>> Ask yourself - If you're too busy making everyone else look and feel good, who looks after you? 


    >> And do reach out if you're a smart 'n savvy executive woman looking for career support


    Tribute to the many strong, independent, entrepreneurial women in my network! 😍

    Tribute also to International Emoji Day 🙏 on July 18, 2018

    #leadership #womenofimpact #leadingwomen #personalbranding

    Read more

    Feel like your leadership journey has stalled? Email ablesing@amandablesing.com to set up a 30 min one on one to learn more. Helping clients shift from feeling invisible to becoming invincible in just 12 months

    Find your sweet spot for effective and strategic networking

    If you are like many people, the thought of heading out to networking events gives you the heebie jeebies.  It's far easier to find great reasons not to go! 

    • "I've got too much work"
    • "I need to pick up the kids"
    • "I'm tired/it's raining/it's cold"
    • "I don't drink and networking events always involve alcohol"
    • "I just stand in the corner and feel stupid anyway"
    • "I'm one of the only women and feel uncomfortable"- or perhaps
    • "I've been to lots of women's only functions but the quality of the networking is not at the right level for my career"

    I hear you.  Finding the right time, the right place, the right audience and the right network can be challenging.

    But don't let that stop you.

    Research tells us that those who have great networks are the ones getting ahead far easier.  

    You might remember last month me sharing Shawn Achor's recent research on the benefits of attending Womens Conferences - where attending (and implementing)

    • Doubled your chances of getting a promotion and
    • Tripled your chances of receiving a raise of 10% or more.

    I personally also recommend mixed gender networking events in the mix, because as someone who has hosted more conferences that most people have had hot dinners, I've witnessed heaps of manoeuvring, partnership creation and opportunities opening up for attendees who got out of their comfort zone and networked. Bold, hairy, audacious moves to the rescue!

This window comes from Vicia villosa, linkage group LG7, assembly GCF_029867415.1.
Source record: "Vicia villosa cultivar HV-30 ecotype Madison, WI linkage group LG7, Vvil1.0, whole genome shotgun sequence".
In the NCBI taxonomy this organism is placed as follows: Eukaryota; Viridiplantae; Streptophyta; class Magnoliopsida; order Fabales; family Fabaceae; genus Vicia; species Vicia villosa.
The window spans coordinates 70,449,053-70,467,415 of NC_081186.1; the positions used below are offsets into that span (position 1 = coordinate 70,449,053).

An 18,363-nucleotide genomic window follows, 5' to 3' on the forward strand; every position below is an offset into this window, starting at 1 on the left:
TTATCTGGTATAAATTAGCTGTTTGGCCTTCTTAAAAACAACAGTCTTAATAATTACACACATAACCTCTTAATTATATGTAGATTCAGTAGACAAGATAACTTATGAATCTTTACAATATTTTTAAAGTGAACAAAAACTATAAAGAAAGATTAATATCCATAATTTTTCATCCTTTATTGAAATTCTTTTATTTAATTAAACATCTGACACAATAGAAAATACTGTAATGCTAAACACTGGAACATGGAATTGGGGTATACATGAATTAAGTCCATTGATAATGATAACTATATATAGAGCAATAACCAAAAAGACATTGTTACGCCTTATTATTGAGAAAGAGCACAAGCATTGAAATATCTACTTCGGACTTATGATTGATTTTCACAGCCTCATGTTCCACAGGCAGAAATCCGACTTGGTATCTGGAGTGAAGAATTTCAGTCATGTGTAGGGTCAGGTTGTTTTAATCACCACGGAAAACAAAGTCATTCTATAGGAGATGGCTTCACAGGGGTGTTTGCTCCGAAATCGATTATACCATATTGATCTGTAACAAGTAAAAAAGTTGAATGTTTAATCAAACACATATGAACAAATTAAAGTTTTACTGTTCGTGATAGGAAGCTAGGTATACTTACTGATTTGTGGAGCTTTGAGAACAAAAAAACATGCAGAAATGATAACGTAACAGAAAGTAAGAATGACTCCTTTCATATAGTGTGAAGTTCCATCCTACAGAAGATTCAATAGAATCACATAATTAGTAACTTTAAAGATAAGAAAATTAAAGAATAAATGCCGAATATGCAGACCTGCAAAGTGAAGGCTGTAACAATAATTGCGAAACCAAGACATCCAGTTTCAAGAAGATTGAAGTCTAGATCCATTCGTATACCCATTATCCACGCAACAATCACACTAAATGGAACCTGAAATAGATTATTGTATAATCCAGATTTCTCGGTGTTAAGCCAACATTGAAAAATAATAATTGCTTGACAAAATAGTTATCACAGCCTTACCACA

But wait, there's more!

    Just last week, HBR published an article that stated that CEOs with diverse networks create higher firm value.

    "Diversely networked CEOs generated an approximately sixteenfold firm market value increase relative to their compensation." ~ HBR, April 2010

    Yes that's right. Diverse networks - breadth, not necessarily depth. 

    Put that together with what is already well known - that "firms with better-connected CEOs can obtain cheaper financing, and firms with well-connected board directors see better performance"and you begin to see that networking is not just great for you and your career, it's also great for the divisions you lead and the organisations you work for.

    Picture this ....

    At one end of the networking spectrum there is Nigella No-friends. She's busy. Give Nigella something to do, and she does it. Well! 

    Nigella is incredibly conscientious, diligent, works hard, and pushes the proverbial uphill. She is reliable and available - and doesn't have time or energy to invest in strategic networking.

    Then at the other end of the spectrum is Garry (name changed to protect the innocent).

    Now Garry is the CFO of an ASX listed organisation and I affectionately name him Gantt Chart Garry. Because he takes the notion of strategic networking to a whole next level by running a Gantt Chart on his professional networking activity. Not only does he schedule his activity over several years but he also ranks his network on their net worth, how helpful they have been, and tracking where and when he last saw them, what was discussed and how helpful they may be in the future.

    Oh my.

    Yes he exists.

    And yes, he is incredibly successful in his career.

    And if the research on the value of strategic networking is true, then he is also incredibly valuable in the C-suite of the organisations he works for. This approach helps him deliver better results.